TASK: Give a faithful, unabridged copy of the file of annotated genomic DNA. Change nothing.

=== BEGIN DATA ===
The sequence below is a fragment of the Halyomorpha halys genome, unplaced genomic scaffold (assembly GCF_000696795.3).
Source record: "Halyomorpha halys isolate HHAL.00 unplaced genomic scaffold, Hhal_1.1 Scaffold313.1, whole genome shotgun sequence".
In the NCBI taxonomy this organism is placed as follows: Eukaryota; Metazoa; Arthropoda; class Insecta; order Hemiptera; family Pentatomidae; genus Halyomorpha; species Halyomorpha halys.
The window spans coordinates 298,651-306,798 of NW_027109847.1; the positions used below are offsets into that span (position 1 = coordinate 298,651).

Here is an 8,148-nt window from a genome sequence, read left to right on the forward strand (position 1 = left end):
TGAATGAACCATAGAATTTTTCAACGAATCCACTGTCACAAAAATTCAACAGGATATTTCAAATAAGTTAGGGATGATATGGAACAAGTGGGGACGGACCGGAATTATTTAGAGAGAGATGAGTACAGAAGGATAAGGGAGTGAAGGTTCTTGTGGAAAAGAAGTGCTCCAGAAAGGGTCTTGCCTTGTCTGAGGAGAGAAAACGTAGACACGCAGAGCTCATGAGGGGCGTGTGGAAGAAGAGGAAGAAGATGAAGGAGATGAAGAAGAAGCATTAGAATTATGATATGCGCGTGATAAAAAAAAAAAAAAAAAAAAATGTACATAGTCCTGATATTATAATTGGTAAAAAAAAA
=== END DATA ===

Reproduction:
The sequence below is a fragment of the Halyomorpha halys genome, unplaced genomic scaffold (assembly GCF_000696795.3).
Source record: "Halyomorpha halys isolate HHAL.00 unplaced genomic scaffold, Hhal_1.1 Scaffold313.1, whole genome shotgun sequence".
In the NCBI taxonomy this organism is placed as follows: Eukaryota; Metazoa; Arthropoda; class Insecta; order Hemiptera; family Pentatomidae; genus Halyomorpha; species Halyomorpha halys.
The window spans coordinates 298,651-306,798 of NW_027109847.1; the positions used below are offsets into that span (position 1 = coordinate 298,651).

Here is an 8,148-nt window from a genome sequence, read left to right on the forward strand (position 1 = left end):
TGAATGAACCATAGAATTTTTCAACGAATCCACTGTCACAAAAATTCAACAGGATATTTCAAATAAGTTAGGGATGATATGGAACAAGTGGGGACGGACCGGAATTATTTAGAGAGAGATGAGTACAGAAGGATAAGGGAGTGAAGGTTCTTGTGGAAAAGAAGTGCTCCAGAAAGGGTCTTGCCTTGTCTGAGGAGAGAAAACGTAGACACGCAGAGCTCATGAGGGGCGTGTGGAAGAAGAGGAAGAAGATGAAGGAGATGAAGAAGAAGCATTAGAATTATGATATGCGCGTGATAAAAAAAAAAAAAAAAAAAAATGTACATAGTCCTGATATTATAATTGGTAAAAAAAAA